Matthew 7:15-23

Discernment of Healthy Fruit
Pastor Nate Bucher

Matthew 7:15-23


As we see the end in sight of this Sermon by our Lord Jesus, He concludes with warnings that are to be heeded. In these warnings that began last week with the eschatological or the end of time being compared to a narrow gate and a wide gate. The narrow — being the Kingdom Citizen way. 

Jesus culminates His teaching with the explanation that the way of life He just preached is not easy — it is a high standard — A standard that certainly He expects His people to strive for — yet knows we cannot do it without “the Helper”, The Holy Spirit. Though He hasn’t talked about the Spirit enabling people to do these things it is the reasonable implication of the teaching that will come later in His life.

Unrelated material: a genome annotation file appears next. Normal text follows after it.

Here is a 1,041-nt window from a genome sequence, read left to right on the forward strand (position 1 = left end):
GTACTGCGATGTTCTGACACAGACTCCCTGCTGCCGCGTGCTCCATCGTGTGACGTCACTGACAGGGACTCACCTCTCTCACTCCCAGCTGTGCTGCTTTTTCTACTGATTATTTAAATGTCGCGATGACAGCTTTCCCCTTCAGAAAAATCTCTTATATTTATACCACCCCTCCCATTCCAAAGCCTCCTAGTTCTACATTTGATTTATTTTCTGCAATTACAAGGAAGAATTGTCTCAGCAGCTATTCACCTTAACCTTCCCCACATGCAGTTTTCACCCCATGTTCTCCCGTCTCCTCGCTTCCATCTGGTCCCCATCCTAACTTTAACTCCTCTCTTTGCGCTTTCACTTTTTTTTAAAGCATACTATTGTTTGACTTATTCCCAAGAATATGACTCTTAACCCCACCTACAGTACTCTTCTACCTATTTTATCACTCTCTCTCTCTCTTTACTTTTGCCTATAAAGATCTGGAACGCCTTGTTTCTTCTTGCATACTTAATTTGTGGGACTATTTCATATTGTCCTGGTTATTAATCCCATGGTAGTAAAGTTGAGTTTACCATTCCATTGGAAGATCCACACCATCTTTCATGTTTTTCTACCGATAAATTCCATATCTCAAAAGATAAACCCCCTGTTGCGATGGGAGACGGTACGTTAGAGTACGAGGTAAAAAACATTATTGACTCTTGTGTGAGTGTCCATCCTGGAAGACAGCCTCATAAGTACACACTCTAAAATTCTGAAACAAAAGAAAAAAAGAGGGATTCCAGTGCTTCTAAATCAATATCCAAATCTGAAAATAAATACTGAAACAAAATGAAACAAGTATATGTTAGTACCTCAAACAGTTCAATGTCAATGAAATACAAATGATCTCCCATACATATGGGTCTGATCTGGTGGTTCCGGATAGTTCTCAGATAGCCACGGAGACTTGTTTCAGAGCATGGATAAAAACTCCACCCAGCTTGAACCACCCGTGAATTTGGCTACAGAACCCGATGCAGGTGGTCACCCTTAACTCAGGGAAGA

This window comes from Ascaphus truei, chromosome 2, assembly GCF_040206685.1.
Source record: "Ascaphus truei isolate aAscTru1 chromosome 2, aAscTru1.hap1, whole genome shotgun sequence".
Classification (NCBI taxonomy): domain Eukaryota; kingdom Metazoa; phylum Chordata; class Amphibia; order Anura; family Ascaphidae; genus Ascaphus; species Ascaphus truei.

It all begins with this foundational expectation that He just presented. Jesus now turns to the warnings of people that will attempt to dissuade you from following the narrow way through the narrow gate. Along with the people that don’t really understand the depth of this teaching and how exacting it really is. So it has led me to be guided by this question:

What are the dangers that we are to be on guard against?

Jesus knows the dangers are real and will be difficult for those who claim Citizenship in His Kingdom— Therefore His people must recognize the nature of dangers that lay ahead. That is where Jesus begins His concluding remarks – Be on guard.


Beware of Outward Appearances

So as we dig sin — look at the practical nature that Jesus is point us to about being on guard.

Read 7:15